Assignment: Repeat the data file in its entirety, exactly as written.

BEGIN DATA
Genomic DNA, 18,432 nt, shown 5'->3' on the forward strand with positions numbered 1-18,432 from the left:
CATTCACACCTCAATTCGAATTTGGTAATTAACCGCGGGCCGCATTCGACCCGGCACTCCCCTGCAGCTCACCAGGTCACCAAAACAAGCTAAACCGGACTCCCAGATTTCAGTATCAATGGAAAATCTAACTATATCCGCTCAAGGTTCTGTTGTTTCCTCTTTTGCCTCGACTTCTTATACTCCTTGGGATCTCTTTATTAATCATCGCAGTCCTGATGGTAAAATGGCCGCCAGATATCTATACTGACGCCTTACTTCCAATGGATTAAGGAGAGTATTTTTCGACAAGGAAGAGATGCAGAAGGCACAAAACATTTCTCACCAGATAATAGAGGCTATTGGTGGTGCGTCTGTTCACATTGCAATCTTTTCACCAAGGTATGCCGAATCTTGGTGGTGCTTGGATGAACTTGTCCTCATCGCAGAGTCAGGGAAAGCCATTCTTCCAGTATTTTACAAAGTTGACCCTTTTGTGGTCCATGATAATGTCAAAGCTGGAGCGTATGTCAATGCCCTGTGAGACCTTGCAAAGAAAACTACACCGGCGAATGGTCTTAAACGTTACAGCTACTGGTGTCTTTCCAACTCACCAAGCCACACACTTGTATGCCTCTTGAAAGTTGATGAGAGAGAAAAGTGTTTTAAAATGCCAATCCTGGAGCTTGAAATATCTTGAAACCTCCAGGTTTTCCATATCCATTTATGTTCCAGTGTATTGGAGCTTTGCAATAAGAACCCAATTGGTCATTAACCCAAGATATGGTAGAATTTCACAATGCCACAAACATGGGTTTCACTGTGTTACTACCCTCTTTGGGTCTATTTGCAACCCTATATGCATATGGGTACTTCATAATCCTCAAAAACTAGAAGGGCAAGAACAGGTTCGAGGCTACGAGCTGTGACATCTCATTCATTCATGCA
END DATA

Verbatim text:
Genomic DNA, 18,432 nt, shown 5'->3' on the forward strand with positions numbered 1-18,432 from the left:
CATTCACACCTCAATTCGAATTTGGTAATTAACCGCGGGCCGCATTCGACCCGGCACTCCCCTGCAGCTCACCAGGTCACCAAAACAAGCTAAACCGGACTCCCAGATTTCAGTATCAATGGAAAATCTAACTATATCCGCTCAAGGTTCTGTTGTTTCCTCTTTTGCCTCGACTTCTTATACTCCTTGGGATCTCTTTATTAATCATCGCAGTCCTGATGGTAAAATGGCCGCCAGATATCTATACTGACGCCTTACTTCCAATGGATTAAGGAGAGTATTTTTCGACAAGGAAGAGATGCAGAAGGCACAAAACATTTCTCACCAGATAATAGAGGCTATTGGTGGTGCGTCTGTTCACATTGCAATCTTTTCACCAAGGTATGCCGAATCTTGGTGGTGCTTGGATGAACTTGTCCTCATCGCAGAGTCAGGGAAAGCCATTCTTCCAGTATTTTACAAAGTTGACCCTTTTGTGGTCCATGATAATGTCAAAGCTGGAGCGTATGTCAATGCCCTGTGAGACCTTGCAAAGAAAACTACACCGGCGAATGGTCTTAAACGTTACAGCTACTGGTGTCTTTCCAACTCACCAAGCCACACACTTGTATGCCTCTTGAAAGTTGATGAGAGAGAAAAGTGTTTTAAAATGCCAATCCTGGAGCTTGAAATATCTTGAAACCTCCAGGTTTTCCATATCCATTTATGTTCCAGTGTATTGGAGCTTTGCAATAAGAACCCAATTGGTCATTAACCCAAGATATGGTAGAATTTCACAATGCCACAAACATGGGTTTCACTGTGTTACTACCCTCTTTGGGTCTATTTGCAACCCTATATGCATATGGGTACTTCATAATCCTCAAAAACTAGAAGGGCAAGAACAGGTTCGAGGCTACGAGCTGTGACATCTCATTCATTCATGCA